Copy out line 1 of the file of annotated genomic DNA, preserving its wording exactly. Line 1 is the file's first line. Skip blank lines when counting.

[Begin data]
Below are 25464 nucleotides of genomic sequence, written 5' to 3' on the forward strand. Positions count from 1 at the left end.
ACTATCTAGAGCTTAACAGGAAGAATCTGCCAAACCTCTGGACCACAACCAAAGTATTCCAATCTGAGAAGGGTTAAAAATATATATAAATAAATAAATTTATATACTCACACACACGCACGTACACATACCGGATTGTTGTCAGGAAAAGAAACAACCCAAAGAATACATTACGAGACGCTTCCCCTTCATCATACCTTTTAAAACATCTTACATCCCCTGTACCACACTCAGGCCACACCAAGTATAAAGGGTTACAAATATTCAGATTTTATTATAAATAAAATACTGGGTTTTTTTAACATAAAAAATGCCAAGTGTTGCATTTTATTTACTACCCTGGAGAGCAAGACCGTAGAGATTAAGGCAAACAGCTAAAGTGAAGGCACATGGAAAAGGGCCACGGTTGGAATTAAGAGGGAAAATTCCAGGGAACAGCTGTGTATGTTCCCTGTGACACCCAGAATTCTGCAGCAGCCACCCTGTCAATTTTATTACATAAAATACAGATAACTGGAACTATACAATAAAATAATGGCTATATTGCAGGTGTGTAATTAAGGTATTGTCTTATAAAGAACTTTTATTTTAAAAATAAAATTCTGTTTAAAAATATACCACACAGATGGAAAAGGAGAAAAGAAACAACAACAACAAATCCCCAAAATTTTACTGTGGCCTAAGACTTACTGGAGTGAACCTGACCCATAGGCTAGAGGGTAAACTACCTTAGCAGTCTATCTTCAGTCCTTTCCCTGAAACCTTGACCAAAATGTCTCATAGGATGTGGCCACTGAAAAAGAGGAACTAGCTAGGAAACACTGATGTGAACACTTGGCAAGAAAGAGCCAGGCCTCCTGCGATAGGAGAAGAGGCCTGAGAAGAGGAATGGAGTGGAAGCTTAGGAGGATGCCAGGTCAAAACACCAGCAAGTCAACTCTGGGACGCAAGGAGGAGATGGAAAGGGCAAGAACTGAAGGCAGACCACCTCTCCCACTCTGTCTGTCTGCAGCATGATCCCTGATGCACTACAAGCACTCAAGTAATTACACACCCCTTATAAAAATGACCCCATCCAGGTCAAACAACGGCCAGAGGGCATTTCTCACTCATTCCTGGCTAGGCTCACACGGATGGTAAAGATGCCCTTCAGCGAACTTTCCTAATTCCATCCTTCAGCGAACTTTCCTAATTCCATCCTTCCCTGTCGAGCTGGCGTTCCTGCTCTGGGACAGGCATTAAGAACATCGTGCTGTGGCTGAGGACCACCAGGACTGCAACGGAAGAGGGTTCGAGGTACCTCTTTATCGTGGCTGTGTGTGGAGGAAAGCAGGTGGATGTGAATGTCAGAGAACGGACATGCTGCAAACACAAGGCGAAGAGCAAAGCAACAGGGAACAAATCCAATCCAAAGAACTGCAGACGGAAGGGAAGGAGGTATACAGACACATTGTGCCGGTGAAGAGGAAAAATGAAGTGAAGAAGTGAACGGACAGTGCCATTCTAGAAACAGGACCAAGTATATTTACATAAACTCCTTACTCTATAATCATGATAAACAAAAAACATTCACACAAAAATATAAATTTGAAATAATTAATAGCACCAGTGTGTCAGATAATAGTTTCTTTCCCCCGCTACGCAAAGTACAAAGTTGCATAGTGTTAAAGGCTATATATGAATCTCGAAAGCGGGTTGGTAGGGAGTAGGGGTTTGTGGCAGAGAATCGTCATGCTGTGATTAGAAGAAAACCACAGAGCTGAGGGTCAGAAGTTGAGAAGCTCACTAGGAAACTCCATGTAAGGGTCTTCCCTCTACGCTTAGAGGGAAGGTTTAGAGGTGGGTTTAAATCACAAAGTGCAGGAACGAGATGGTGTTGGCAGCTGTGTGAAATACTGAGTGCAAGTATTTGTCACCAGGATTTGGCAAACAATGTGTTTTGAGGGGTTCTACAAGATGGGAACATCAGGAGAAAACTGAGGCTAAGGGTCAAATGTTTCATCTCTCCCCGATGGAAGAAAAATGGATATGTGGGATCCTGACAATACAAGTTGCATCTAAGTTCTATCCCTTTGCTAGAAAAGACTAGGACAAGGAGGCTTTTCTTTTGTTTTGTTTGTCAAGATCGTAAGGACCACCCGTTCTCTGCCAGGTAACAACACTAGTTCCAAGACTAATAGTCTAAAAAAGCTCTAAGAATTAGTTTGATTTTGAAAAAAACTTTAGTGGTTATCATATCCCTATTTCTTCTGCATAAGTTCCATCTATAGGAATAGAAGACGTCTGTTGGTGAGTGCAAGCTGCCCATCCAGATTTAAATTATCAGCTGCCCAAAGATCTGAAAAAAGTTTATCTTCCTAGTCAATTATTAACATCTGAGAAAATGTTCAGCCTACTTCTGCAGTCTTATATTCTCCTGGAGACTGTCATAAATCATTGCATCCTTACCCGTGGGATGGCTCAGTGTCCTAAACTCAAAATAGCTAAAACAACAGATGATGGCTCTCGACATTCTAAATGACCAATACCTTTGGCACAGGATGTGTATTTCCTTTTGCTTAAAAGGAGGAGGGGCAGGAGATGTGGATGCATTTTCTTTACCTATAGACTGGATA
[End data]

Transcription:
Below are 25464 nucleotides of genomic sequence, written 5' to 3' on the forward strand. Positions count from 1 at the left end.